The Rock and Roll Hall of Fame + Museum


The Top 5 Things We Witnessed at the 2014 Nelsonville Music Festival

Thursday, June 5: 12 p.m.
Posted by Rock Hall
The Avett Brothers headline Saturday night at the 2014 Nelsonville Music Festival

This past weekend, we headed for the rolling hills of Southeastern Ohio for the 10th annual Nelsonville Music Festival. Family-friendly, ecologically-minded and produced by the non-profit Stuart's Opera House, the festival aims to have an impact on the region and the attendees who will take those missions home. Here are a handful of the top elements and moments we witnessed at the gathering.

SLIDESHOW: THE 2014 NELSONVILLE MUSIC FESTIVAL

1) Pokey LaFarge 

The sound of Pokey LaFarge proves there is no such thing as "revival" music, rather, it lives forever. The Bloomington, Illinoise born musician combines elements of swing, country and folk for a unique blend of authentic Americana. Besides seeing Pokey and his 5-piece backing band (which includes bassist Joey Glynn, guitarist Adam Hoskins, Ryan Koenig on harmonica, washboard, and snare drum; TJ Muller on cornet and trombone; and Chloe Feoranzo on clarinet and saxophone) on the main stage, we witnessed an unplugged set on the front porch of the No-Fi cabin on the back of the festival grounds. It was a scene right out of the earliest of music festivals, where people tightly gathered to hear the songs of troubadours and traveling ramblers. 

2) Musicians interacting with festival attendees.

Why hide out backstage or on your tour bus when there is so much to take in? Let's not forget the music festival goes beyond the music - there is a communal bond built by thousands of people gathering in a field to enjoy music, food, art and human interaction. We saw members of Dinosaur Jr., Kurt Vile and Violators, Lucius and Pokey LaFarge take in sets from Michael Hurley, WV White and others all while interacting with the festival attendees.

3) The adolescent/teen element

From the painting to the parades and puppets, there was plenty of activities for families and childern to become involved with the festival. We even took in a set from two after-school bands, Periodic Fits and Gravity Free. Their covers of rock staples were spot on and one young aspiring musician wearing a Jimi Hendrix shirt nailed his Eddie Van Halen's famous "Eruption" solo.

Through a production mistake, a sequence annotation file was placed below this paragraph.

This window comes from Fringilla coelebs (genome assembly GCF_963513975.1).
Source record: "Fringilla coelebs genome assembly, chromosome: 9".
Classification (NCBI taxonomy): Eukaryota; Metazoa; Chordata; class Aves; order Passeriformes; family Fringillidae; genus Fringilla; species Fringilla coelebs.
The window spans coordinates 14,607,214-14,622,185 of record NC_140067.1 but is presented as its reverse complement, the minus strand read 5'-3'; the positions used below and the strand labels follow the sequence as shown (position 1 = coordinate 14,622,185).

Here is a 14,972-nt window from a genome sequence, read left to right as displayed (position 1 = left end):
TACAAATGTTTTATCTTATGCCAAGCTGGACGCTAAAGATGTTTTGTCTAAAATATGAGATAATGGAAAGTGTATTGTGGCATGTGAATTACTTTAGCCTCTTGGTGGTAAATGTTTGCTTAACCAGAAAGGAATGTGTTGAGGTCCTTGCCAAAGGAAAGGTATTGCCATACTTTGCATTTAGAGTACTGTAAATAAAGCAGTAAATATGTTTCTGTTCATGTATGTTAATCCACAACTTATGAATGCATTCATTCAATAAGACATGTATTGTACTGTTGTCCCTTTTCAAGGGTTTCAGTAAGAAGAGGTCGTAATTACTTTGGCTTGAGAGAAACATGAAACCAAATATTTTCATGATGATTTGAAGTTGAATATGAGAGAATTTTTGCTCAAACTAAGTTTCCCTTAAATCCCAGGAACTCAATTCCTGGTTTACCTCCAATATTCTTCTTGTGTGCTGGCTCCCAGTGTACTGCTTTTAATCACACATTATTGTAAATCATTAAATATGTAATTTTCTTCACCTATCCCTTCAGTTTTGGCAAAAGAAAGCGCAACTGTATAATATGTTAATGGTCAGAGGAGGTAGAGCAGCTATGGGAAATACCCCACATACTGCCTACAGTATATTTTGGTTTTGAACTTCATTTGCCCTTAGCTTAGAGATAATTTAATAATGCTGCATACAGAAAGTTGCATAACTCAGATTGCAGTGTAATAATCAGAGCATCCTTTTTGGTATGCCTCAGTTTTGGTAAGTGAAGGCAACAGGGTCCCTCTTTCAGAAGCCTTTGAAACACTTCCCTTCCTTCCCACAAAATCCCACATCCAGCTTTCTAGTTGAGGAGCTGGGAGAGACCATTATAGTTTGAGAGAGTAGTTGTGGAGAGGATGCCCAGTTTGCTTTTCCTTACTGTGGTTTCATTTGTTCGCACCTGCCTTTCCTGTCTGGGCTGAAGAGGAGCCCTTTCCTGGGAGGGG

4) Frank Turner

Since the disolution of his band Million Dead, the former punk/hardcore rocker created a successful career with an acoustic guitar by combining some of that punk angst with folk. Before Turner took the stage with his backing band, The Sleeping Souls, we spoke to him about his influences, among them were 2014 Rock and Roll Hall of Fame Inductees Cat Stevens and Nirvana

When speaking of Nirvana, Turner says, "Nirvana kind of knocked me onto a different course like most kids my age and sort of pushed me towards punk rock." 

Turner admits he is a big fan of Cat Stevens, saying "I think he's a great songwriter. He's got this poise to his songwriting, which is impressive." 

The festival's first night headliner made sure to include songs beyond his latest release, 2013's Tape Deck Heart, in his 14-song set and get the crowd involved with sing-a-long anthems and scripted jumping jacks during "Recovery." 

5) The Avett Brothers

Since headlining the Nelsonville Music Festival in 2008, the Avett Brothers have released three full-length albums with the help of acclaimed producer Rick Rubin. Their infectious live shows and stirring harmonies and a host of late-night talk show appearances have propelled them to international recognition. The Avett Brothers' 10:30 p.m. headlining set on Saturday, saw a great mix of popular songs, fan favorites and covers, including the Appalachian standard "Cluck Old Hen" as the set opener and "Jump in the Line (Shake, Senora)" during the encore.

SLIDESHOW: THE 2014 NELSONVILLE MUSIC FESTIVAL

Open now through January 31, 2015, the Rock and Roll Hall of Fame and Museum presents its latest featured exhibit, Common Ground: The Music Festival Experience - an immersive and engaging look at the music festival as more than just an outdoor concert, but as a community experience. 

Whether it‘s forging human bonds, building a sense of community, providing broad exposure for musical artists – both old and new – or as one of the most important economic engines of the music industry, the story of the music festival is inextricably linked with music’s powerful cultural impact around the globe.



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